The type could look something like this:

pub struct AlignedNonNull<T> {
    inner: *mut T is mem::align_of::<T>()..

The refined type which has self % align_of::<T>() == 0 as a validity requirement[1] has been informally referred to as ptr::Aligned<T> or sometimes ptr::WellFormed<T>. This also ties into the informal concept of &'unsafe T, which would be a pointer with a requirement that it was at some point a valid reference, but may have since been arbitrarily invalidated.

General consensus atm seems to be to use ptr::NonNull "at rest" and *mut T "in motion." &raw syntax (what unstably powers addr_of!) is waiting on T-lang discussion on whether we want to pursue making current pointer kinds nicer to work with or a new pointer kind. Pattern refinement is a decent possibility.

Any changes to existing API should probably wait on such decision.

Disclaimer: member of T-opsem, but this is entirely my own opinion and recollection.

  1. Safety: if this is violated, safe code may result in violating validity. Validity: if this is violated, you've done a UB and all bets are off. ↩︎

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So what you are suggesting is to have a pointer type which ensures alignment. That indeed would also be useful for optimization purposes as well as propagating safety guarantees.
Such a thing would require at least a few tweaks to the compiler itself, for it to support it though. I am unaware whether such route is being explored as of now. If it is, that would fit in nicely.

Another option is to define a higher-order type which can be used as a factory and have the into_raw_v2 /placeholder name/ take it as a generic parameter. After all, since smart pointers already operate on valid references, any raw pointer type-constructor will be fine, as references are already have the strictest requirements.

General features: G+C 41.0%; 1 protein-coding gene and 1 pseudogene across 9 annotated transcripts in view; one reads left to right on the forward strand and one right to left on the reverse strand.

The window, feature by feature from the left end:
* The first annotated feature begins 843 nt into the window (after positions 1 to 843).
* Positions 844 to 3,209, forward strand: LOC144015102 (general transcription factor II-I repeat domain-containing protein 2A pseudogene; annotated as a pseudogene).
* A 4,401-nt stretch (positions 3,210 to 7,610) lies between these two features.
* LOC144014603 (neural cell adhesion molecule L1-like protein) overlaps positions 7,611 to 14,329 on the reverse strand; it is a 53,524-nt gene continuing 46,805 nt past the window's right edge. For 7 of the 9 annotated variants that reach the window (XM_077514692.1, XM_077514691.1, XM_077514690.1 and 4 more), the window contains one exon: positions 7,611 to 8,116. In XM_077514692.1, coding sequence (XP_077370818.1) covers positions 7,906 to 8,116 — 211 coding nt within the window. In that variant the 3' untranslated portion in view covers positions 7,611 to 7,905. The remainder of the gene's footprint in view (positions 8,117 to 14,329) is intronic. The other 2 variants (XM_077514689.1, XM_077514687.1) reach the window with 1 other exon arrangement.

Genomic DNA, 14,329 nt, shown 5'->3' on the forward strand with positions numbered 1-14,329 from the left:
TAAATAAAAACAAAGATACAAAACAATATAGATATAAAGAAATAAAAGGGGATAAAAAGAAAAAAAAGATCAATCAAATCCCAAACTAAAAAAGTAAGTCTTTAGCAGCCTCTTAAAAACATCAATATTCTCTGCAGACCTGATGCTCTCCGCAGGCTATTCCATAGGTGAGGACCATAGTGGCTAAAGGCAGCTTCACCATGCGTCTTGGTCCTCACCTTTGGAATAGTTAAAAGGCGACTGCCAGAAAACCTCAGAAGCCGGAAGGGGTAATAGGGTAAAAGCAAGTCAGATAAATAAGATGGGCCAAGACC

Doesn't this just reserve the first few values? As opposed to the least significant bits? A more correct representation of this should be something like & !0x7 (for reserving 3 bits as unused).

That makes a lot more niches available, since now the remaining bits don't have to all zero to use the niche, but the lowest bits of the pointer have to be all zeros.

You kind of need that to do proper pointer tagging without unsafe.

Right, with full generality you want Result<Aligned<A>, Aligned<B>> to be a single pointer in size. (I forget if this happens with references and boxes today.)

This can't be done, because you need to be able to create &Aligned<A> or &Aligned<B>. It's the same reason why niche optimization can't use padding. You need something like "move only" fields to be able to do this kind of repr adjusting niche optimization.

But the extra validity restriction does still matter, because it would allow niche optimization to niche data into the high bytes of the pointer if the low byte is an always-invalid value.

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:person_facepalming: I keep forgetting.* I guess it’s still possible to have more than 7 other cases in a (possibly nested) enum, but that does make it much less interesting in the most common case of “pointer-aligned on a 64-bit platform”. Having niches for the first N values covers the most common case.

* Swift made the opposite tradeoff: you can’t get the address of arbitrary enum payloads, or even struct fields, but that means when you do need a pointer or even a value there might need to be a mask step.